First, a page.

ReplyDelete
  42. COLON, RATIO, COLORATION

    I actually looked at the word COLON for a while, recognizing that it could work with COLOR, but I just couldn't think of coloration at first. Then I put together Blaine's clue, and Lancek and others liking and disliking (or love/hate), and suddenly cilantro popped into my mind. The answer came quickly after that.

    The Madden/Summerall reference was because for a long time, they talked about the "turnover ratio," when they really meant turnover margin.

    ReplyDelete
  43. COLON + RATIOCOLORATION

    The colon is used in mathematics, cartography, model building, and other fields—in this context it denotes a ratio or a scale, as in 3:1 (pronounced “three to one.”)

    Blaine's herb: CILANTRO.

    ReplyDelete
    Replies
    1. Thanks, Ron.
      Yes, the colon symbol that Will told us is on our keyboards has two separate functions, one in grammar and one in mathematics.
      Coming up with colon+ ratio = coloration took me about five minutes (without a keyboard).
      It took a little longer to realize that Will's "word for what this punctuation mark may be part of or what it may represent" is wrong.
      The concept of "ratio" is not grammatical (punctuation), but mathematical.
      I sent this in to NPR, so the PM can deal with it or not.
      Coloration, of course, has nothing to do with either one.

      Delete
    2. A colon is a punctuation mark. When it designates the ratio function, it's not being used for punctuation. That's okay, you can use punctuation marks for things other than punctuation, just as you can use a pasta fork for things other than forking pasta, and snow shovel for things other than shoveling snow.

      Delete
    3. It looks like you are getting closer to understanding my reservations about the wording of this challenge.
      Everyone seems to think that M-W should be the final arbiter on things Sunday Puzzle. Look for its definitions of colon, differentiating between ": a punctuation mark" and ": the sign."

      BTW: is it Critto, Cryto or Creeto?

      Delete
    4. I see -- but I don't really know what that's supposed to mean in Merriam-Webster. The different sub-entries, I mean. (For the record, there's only one entry in the OED for the ":", although obviously there are several for the string of letters "colon".)

      Are you saying that there are two different senses of the word "colon", one for the punctuation mark and one for the ratio symbol? That seems very implausible off hand, but I will have to remember what the tests are for sameness of sense! Hmm.

      Not sure how you are symbolizing pronunciation, but in English, the first syllable of my name, stressed, is homophonous with the word "cry". In Ancient Greek it's Κρίτων.

      Delete
  44. Colon + Ratio >> Coloration

    An old joke asks, "Why are cemeteries so busy?"
    Answer, "Because people are, “dyeing”, to get in."

    ReplyDelete
  45. COLON — RATIO — COLORATION

    My clues:
    A first look at my computer keyboard got me about halfway to the answer. After a pivot of sorts, I got it.
    "Half"—or "semi," as in "semicolon." Then a "pivot"—or a "shift," since the colon is the same key as the semicolon…only that, to get the colon, you press Shift.

    The New England Patriots have now won 5 of 9 games, just enough to get above .500.
    An oblique allusion to the word "ratio."

    ReplyDelete
  46. COLON; RATIO; COLORATION. My hint said that Ayesha Rascoe alluded to the second word during the on-air segment. She compared the 2,000 submissions for the preceding week to the then- current week’s 3,000.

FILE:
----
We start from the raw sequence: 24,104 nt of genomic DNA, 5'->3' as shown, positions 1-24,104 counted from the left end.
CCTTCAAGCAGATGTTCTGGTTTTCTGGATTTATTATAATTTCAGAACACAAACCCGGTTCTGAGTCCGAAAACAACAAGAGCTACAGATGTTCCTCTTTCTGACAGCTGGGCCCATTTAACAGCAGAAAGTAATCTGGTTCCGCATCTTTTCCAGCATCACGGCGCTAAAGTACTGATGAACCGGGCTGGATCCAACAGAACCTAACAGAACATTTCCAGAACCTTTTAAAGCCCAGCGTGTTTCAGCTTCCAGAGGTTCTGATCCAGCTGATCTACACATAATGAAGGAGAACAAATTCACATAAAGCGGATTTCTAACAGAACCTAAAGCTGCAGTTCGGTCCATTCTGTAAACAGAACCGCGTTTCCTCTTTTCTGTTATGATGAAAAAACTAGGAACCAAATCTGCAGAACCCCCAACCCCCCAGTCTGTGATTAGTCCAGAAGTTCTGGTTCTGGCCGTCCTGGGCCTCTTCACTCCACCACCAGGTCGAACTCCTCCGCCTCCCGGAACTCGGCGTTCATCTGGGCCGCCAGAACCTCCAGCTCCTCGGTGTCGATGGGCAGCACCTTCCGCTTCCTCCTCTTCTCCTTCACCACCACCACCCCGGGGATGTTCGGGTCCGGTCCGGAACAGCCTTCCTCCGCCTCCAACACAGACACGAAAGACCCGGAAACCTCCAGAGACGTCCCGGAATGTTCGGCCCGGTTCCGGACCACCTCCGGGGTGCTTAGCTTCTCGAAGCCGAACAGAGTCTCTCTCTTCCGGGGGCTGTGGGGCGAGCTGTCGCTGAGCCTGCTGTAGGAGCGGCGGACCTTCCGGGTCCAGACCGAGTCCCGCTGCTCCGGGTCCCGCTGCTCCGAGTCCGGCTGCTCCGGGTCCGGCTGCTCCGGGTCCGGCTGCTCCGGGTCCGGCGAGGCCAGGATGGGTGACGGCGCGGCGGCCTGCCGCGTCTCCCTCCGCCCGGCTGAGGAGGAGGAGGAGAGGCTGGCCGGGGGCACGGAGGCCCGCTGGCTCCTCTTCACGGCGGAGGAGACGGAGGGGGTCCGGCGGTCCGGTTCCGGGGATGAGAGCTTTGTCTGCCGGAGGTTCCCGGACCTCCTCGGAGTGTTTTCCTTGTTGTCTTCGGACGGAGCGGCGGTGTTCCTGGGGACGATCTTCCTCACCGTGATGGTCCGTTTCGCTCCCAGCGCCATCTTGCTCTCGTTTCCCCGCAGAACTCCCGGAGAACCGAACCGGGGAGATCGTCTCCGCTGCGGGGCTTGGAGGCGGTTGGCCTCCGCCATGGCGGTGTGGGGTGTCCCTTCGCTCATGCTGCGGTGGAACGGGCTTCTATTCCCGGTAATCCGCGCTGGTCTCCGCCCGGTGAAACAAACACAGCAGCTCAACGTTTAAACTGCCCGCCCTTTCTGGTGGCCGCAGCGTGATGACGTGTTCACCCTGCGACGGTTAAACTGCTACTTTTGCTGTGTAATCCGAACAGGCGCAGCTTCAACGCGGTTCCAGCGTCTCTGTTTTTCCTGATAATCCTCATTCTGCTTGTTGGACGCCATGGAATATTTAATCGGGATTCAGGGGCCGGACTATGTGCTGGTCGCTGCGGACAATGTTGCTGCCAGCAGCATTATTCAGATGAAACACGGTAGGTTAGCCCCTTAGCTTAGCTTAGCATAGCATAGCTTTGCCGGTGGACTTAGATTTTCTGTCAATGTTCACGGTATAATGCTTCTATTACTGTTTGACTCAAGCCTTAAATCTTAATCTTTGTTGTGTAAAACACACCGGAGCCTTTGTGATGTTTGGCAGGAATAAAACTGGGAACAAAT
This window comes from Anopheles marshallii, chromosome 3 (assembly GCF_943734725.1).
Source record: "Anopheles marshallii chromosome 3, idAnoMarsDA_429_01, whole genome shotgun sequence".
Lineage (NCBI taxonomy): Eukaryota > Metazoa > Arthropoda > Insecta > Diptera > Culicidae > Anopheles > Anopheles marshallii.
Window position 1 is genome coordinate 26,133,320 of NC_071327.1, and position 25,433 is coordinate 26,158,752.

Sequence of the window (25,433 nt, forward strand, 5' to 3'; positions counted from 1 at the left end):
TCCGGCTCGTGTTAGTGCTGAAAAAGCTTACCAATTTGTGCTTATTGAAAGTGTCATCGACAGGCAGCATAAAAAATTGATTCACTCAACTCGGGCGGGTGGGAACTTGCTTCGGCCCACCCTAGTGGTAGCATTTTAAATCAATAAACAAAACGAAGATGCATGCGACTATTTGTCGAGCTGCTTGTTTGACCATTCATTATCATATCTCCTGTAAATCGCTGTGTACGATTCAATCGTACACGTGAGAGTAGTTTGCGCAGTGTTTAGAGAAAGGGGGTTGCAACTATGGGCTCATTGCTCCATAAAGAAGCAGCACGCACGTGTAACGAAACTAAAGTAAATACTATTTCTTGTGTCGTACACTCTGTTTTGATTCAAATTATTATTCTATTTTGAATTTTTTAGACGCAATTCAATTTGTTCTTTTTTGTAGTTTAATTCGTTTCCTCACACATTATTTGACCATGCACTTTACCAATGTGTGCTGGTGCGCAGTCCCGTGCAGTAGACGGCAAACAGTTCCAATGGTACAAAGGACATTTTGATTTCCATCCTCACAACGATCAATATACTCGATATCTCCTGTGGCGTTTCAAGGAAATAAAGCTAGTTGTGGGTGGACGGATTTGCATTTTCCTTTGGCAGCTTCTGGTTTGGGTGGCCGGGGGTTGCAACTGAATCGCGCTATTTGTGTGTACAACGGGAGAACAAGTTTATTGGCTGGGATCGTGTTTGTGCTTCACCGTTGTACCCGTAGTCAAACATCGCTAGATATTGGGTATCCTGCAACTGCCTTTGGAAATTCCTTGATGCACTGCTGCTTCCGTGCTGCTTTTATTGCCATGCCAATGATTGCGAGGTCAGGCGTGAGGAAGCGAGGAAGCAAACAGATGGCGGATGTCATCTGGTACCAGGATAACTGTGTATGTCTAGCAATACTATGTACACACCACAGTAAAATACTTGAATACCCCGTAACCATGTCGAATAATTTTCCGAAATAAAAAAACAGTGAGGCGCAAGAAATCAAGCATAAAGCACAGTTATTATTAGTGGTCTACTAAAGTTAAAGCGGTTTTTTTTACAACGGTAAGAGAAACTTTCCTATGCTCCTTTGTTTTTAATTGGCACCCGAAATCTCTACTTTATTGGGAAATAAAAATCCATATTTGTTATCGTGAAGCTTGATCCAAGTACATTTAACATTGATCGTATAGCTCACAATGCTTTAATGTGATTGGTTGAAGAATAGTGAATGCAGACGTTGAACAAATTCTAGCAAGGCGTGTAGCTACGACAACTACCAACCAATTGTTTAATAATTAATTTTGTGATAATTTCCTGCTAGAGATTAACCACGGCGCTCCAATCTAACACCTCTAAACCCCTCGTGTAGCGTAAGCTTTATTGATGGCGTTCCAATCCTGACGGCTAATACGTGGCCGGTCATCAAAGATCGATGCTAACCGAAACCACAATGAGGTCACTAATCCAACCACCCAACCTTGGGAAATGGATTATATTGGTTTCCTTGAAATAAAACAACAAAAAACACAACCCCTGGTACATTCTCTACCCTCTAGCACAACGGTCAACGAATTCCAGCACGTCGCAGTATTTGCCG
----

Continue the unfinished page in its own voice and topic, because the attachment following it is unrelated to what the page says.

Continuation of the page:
ReplyDelete
  47. COLON + RATIO—>COLORATION

    Hint: “To piggyback on Blaine’s hint: Remove all the repeated letters from the final word (that is, no instances of the repeated letters remain), double one of the remaining letters, and anagram, and you’ll get a popular medication.”

    Remove the o’s—3 in all—from coloration, leaving “clratin,” double the letter i, rearrange a bit, and you’ll get “Claritin.”

    ReplyDelete
  48. COLON, RATIO, COLORATION

    > ... or a musician.

    Weird that searching on "coltrain" gets you to John Coltrane's Wikipedia page.

    Anatomical clue: Television!

    FCC Chairman Newton Minow (namesake of Gilligan's boat) called television "a vast wasteland". Like your colon, I guess.

    ReplyDelete
  49. I wrote, “For me, it’s 2/5.” I make a colon using the two fifth fingers (2/5, get it? Obscure enough for you?), the left on the shift and the right on the colon/semicolon key.

    ReplyDelete

  50. This week's edition of Puzzleria! features four fantastic conundrums from our friend Chuck, titled:
    Shower & sink... cedar & sycamore?
    Name’s nearly the same,
    “An Officer and an Eponym,” and
    One actor, three prime factors.

    We upload P! early Friday at Midnight PST.
    Also on this week's menu:
    * a Schpuzzle of the Week about Fishy platefuls and paintings,
    * a “Linen Latin Lupe Lu!” puzzle slice
    * a "What’s this tool of the trade?" dessert
    * and ten riffs of this week's NPR puzzle.
    Drop on by.

    LegoLambda

    ReplyDelete
  51. CILANTRO in the sky -> CONTRAIL

    ReplyDelete
  52. Coloration, colon, ratio. Cilantro was a good hint Blaine. I really feel bad for people who taste soap while eating cilantro.

    ReplyDelete
  53. My original comment about liking and disliking Blaine's clue was quite innocent (great hint, but I dislike cilantro). Then surferwoman replied that she liked the fact that she could figure it out, but disliked the herb. That was such a great setup that I couldn't resist replying "My two points exactly." I'm both proud and surprised that it sat there in plain sight for a week!

    ReplyDelete
  54. My comment "mind made up" is an album from the band A Certain Ratio.

    ReplyDelete
  55. COLON + RATIO = COLORATION

    My clue was about the band Television, because of their song Friction. Friction is close to FRACTION, which is close to Ratios and Colons.

    ReplyDelete
  56. THE KANSAS CITY STAR

    A 39-year-old employee on their ninth day of work at a Caterpillar foundry in Illinois fell into a melting pot of iron “and was immediately incinerated,” authorities said.

    So far there have been no sightings of butterflies at the facility.

    ReplyDelete
    Replies